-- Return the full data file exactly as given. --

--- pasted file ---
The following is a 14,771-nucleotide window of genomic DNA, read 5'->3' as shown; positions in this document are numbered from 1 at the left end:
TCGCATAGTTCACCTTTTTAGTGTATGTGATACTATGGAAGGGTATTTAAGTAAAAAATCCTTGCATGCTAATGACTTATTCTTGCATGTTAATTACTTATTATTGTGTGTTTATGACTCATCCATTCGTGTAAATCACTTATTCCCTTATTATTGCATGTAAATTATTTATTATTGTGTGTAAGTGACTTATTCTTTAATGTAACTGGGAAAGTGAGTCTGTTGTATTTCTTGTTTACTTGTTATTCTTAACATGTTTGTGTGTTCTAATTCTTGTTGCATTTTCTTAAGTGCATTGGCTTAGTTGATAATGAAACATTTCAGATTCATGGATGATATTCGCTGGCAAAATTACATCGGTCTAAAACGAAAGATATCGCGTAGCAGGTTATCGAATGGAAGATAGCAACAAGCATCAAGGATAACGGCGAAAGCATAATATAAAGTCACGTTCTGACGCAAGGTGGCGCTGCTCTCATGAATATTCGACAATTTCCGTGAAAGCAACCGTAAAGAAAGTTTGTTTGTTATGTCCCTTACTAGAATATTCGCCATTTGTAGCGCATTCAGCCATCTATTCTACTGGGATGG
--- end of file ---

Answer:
The following is a 14,771-nucleotide window of genomic DNA, read 5'->3' as shown; positions in this document are numbered from 1 at the left end:
TCGCATAGTTCACCTTTTTAGTGTATGTGATACTATGGAAGGGTATTTAAGTAAAAAATCCTTGCATGCTAATGACTTATTCTTGCATGTTAATTACTTATTATTGTGTGTTTATGACTCATCCATTCGTGTAAATCACTTATTCCCTTATTATTGCATGTAAATTATTTATTATTGTGTGTAAGTGACTTATTCTTTAATGTAACTGGGAAAGTGAGTCTGTTGTATTTCTTGTTTACTTGTTATTCTTAACATGTTTGTGTGTTCTAATTCTTGTTGCATTTTCTTAAGTGCATTGGCTTAGTTGATAATGAAACATTTCAGATTCATGGATGATATTCGCTGGCAAAATTACATCGGTCTAAAACGAAAGATATCGCGTAGCAGGTTATCGAATGGAAGATAGCAACAAGCATCAAGGATAACGGCGAAAGCATAATATAAAGTCACGTTCTGACGCAAGGTGGCGCTGCTCTCATGAATATTCGACAATTTCCGTGAAAGCAACCGTAAAGAAAGTTTGTTTGTTATGTCCCTTACTAGAATATTCGCCATTTGTAGCGCATTCAGCCATCTATTCTACTGGGATGG